You can get a bigger pair of glasses for bike riding, but as you already know, the bigger they are, the thicker they are. You can order a pair with high index or super high index, which will help reduce the overall thickness. They make a 1.74 index material, which is very good for strong prescriptions to reduce the thickness. They are, however, very pricey. Contacts would be cheaper.
I have worked in an optical lab for 35 years, so feel free to PM me if you have any questions about lenses.
grinningfool is offline  
Old 02-05-09, 03:55 PM
  #6  
Camel
Caffeinated.
 
Camel's Avatar
 
Join Date: Aug 2004
Location: Waltham, MA
Posts: 1,541

Bikes: Waterford 1900, Quintana Roo Borrego, Trek 8700zx, Bianchi Pista Concept

Mentioned: 0 Post(s)
Tagged: 0 Thread(s)
Quoted: 0 Post(s)
Likes: 0
Liked 0 Times in 0 Posts
Nice suggestions above, esp the additional above.

I can usually get away with wearing my non-prescription sunglasses, which are like glacier glasses. They are close to my eye, allowing fullfield of vision when I'm down low. They also keep the wind and crud out of my eyes.

It's a huge difference when I swap to my prescription glasses, because I then need to ride like the OP describes. In my case, it's more to keep the wind & crud out my eyes, as opposed to really see where I'm headed.

Give a look at Nike prescription glasses. I just got a new prescription, and new glasses will be ready shortly. I bought what look like semi "wraps", and the lenses attach to the frame only at the top (semi-frameless?). The lenses are also closer to my eyes, and it looks like these will be awesome to ride with.

Mine are Nike 4110 (I'm pretty sure, if not very similar) see: http://www.coolframes.com/?fid=13549

Nike makes a bunch of similar functional models suited for sports and still "styllish" for business. I'm sure other companies make similar styles as well.
Camel is offline  
Old 02-05-09, 05:11 PM
  #7  
balto charlie
Senior Member
 
balto charlie's Avatar
 
Join Date: Aug 2004
Location: Baltimore/DC
Posts: 2,505
Mentioned: 0 Post(s)
Tagged: 0 Thread(s)
Quoted: 16 Post(s)
Likes: 0
Liked 0 Times in 0 Posts
Originally Posted by robow View Post
D. Don't ever let me draft off you
I liked that one
balto charlie is offline  
Old 02-05-09, 06:28 PM
  #8  
tacomee
Senior Member
 
Join Date: Jun 2004
Posts: 1,293
Mentioned: 0 Post(s)
Tagged: 0 Thread(s)
Quoted: 0 Post(s)
Likes: 0
Liked 0 Times in 0 Posts
There's been a lot of good ideas in this thread. For riding with glasses, start here.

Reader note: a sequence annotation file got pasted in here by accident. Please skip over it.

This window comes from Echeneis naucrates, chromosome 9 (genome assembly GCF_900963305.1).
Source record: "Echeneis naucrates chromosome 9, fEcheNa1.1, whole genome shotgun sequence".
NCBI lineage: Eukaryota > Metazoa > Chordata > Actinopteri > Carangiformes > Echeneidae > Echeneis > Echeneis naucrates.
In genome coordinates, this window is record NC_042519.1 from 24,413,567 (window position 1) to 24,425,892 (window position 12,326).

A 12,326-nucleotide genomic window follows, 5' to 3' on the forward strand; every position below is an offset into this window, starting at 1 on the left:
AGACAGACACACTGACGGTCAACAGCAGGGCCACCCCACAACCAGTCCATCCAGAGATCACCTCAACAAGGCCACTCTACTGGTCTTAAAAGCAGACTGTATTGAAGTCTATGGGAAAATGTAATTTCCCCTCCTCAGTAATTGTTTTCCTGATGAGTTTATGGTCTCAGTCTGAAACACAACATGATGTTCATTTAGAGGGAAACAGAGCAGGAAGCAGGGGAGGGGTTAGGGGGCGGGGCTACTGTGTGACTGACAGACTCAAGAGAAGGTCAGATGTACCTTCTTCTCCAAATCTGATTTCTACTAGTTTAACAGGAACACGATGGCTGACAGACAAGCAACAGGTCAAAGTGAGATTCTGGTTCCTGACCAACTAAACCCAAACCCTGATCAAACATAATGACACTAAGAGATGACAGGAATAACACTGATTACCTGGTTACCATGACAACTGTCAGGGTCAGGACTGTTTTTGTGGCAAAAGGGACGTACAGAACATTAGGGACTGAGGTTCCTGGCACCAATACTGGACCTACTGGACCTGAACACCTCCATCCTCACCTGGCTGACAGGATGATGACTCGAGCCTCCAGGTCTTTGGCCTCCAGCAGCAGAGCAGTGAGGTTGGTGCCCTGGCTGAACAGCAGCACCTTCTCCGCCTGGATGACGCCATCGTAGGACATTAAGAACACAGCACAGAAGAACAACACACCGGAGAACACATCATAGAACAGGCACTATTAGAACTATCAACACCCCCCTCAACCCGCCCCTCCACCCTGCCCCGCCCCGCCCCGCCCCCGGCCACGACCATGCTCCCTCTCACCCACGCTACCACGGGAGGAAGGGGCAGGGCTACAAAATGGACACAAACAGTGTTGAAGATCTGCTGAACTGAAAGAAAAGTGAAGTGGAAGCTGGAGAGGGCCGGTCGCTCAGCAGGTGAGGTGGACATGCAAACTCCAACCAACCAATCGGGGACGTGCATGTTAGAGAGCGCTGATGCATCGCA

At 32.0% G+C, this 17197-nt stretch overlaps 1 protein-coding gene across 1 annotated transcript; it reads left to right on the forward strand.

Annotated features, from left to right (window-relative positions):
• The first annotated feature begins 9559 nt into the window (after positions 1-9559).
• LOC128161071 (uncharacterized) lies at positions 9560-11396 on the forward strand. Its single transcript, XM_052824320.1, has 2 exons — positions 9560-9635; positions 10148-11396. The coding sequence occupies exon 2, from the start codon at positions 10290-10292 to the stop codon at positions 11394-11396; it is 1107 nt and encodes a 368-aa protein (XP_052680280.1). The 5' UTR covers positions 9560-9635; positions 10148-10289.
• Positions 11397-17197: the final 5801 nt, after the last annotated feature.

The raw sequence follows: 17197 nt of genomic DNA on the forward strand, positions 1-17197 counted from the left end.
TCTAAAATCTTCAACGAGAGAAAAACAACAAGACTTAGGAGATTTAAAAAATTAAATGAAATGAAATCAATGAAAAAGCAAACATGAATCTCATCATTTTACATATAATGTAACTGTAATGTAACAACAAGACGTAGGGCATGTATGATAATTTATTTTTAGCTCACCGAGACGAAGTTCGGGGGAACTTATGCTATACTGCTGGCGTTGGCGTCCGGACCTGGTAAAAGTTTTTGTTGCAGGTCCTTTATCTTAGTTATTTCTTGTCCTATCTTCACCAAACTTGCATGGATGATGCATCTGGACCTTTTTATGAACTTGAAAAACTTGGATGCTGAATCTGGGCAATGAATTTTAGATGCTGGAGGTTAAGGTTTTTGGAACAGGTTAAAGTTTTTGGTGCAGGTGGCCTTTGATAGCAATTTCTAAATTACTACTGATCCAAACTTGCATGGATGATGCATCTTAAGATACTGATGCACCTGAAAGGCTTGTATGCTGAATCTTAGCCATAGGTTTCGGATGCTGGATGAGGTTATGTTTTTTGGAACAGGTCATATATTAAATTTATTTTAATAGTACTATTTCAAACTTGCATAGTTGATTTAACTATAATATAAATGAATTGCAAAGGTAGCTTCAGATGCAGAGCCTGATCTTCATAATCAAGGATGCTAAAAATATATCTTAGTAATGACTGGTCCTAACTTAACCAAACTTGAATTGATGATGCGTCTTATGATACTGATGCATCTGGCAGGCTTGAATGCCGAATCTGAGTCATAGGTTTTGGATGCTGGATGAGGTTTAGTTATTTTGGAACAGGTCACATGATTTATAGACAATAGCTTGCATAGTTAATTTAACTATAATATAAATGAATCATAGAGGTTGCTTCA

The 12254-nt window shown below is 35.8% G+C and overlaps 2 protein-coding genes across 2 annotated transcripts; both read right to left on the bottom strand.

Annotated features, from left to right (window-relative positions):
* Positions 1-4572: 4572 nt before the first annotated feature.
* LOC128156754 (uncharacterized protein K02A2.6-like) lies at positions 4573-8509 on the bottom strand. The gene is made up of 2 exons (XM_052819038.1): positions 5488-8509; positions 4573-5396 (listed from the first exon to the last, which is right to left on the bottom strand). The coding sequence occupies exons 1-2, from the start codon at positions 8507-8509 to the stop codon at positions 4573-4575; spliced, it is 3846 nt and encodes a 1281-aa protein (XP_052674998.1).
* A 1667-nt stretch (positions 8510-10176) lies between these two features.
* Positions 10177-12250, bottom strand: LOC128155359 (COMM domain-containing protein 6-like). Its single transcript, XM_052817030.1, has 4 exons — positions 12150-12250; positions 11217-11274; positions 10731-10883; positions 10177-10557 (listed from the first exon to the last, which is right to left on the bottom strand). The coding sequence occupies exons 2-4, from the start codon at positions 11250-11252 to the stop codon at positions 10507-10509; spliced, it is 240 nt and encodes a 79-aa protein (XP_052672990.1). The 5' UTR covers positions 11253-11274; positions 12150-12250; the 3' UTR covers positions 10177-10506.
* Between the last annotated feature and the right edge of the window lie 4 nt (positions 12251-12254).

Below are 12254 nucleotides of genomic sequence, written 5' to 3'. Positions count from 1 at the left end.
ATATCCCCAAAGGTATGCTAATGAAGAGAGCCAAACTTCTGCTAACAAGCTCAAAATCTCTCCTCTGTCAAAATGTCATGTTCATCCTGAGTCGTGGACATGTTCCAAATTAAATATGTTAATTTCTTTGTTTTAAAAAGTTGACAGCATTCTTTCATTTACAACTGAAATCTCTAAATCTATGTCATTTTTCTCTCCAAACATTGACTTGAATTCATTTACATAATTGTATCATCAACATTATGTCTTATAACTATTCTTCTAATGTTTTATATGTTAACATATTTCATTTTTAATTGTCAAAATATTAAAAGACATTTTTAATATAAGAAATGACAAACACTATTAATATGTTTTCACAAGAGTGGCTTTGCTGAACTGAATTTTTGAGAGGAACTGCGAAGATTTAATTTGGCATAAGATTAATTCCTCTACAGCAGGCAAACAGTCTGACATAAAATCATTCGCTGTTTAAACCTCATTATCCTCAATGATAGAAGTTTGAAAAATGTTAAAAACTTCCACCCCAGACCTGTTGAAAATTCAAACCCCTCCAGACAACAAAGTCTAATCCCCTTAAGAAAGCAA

http://www.croakies.com/eyewear/croakies/croakies.html

Yeah, the're dorky, yeah, the're old school, but the're also cheap and work well.

Good luck!
tacomee is offline  
Old 02-05-09, 06:41 PM
  #9  
Camel
Caffeinated.
 
Camel's Avatar
 
Join Date: Aug 2004
Location: Waltham, MA
Posts: 1,541

Bikes: Waterford 1900, Quintana Roo Borrego, Trek 8700zx, Bianchi Pista Concept

Mentioned: 0 Post(s)
Tagged: 0 Thread(s)
Quoted: 0 Post(s)
Likes: 0
Liked 0 Times in 0 Posts
Originally Posted by tacomee View Post
...Yeah, the're dorky, yeah, the're old school, but the're also cheap and work well...
Don't forget, they float too...
Camel is offline  
Old 02-05-09, 06:50 PM
  #10  
Hot Rod Lincoln
"I'm the Man in Black"
 
Hot Rod Lincoln's Avatar
 
Join Date: Jun 2008
Location: Gardendale, AL
Posts: 286

Bikes: IndyFab 29er SS, Surly CrossCheck, Titus Moto-lite, Specialized Enduro

Mentioned: 0 Post(s)
Tagged: 0 Thread(s)
Quoted: 0 Post(s)
Likes: 0
Liked 0 Times in 0 Posts
I have hit the age that my eyes won't focus close-in anymore. I wear contacts while riding and take a pair of reading glasses with me just in case I have a need for close up vision. Works for me
Hot Rod Lincoln is offline  
Old 02-05-09, 09:24 PM
  #11  
Camel
Caffeinated.
 
Camel's Avatar
 
Join Date: Aug 2004
Location: Waltham, MA
Posts: 1,541

Bikes: Waterford 1900, Quintana Roo Borrego, Trek 8700zx, Bianchi Pista Concept

Mentioned: 0 Post(s)
Tagged: 0 Thread(s)
Quoted: 0 Post(s)
Likes: 0
Liked 0 Times in 0 Posts
Originally Posted by Hot Rod Lincoln View Post
I have hit the age that my eyes won't focus close-in anymore. I wear contacts while riding and take a pair of reading glasses with me just in case I have a need for close up vision. Works for me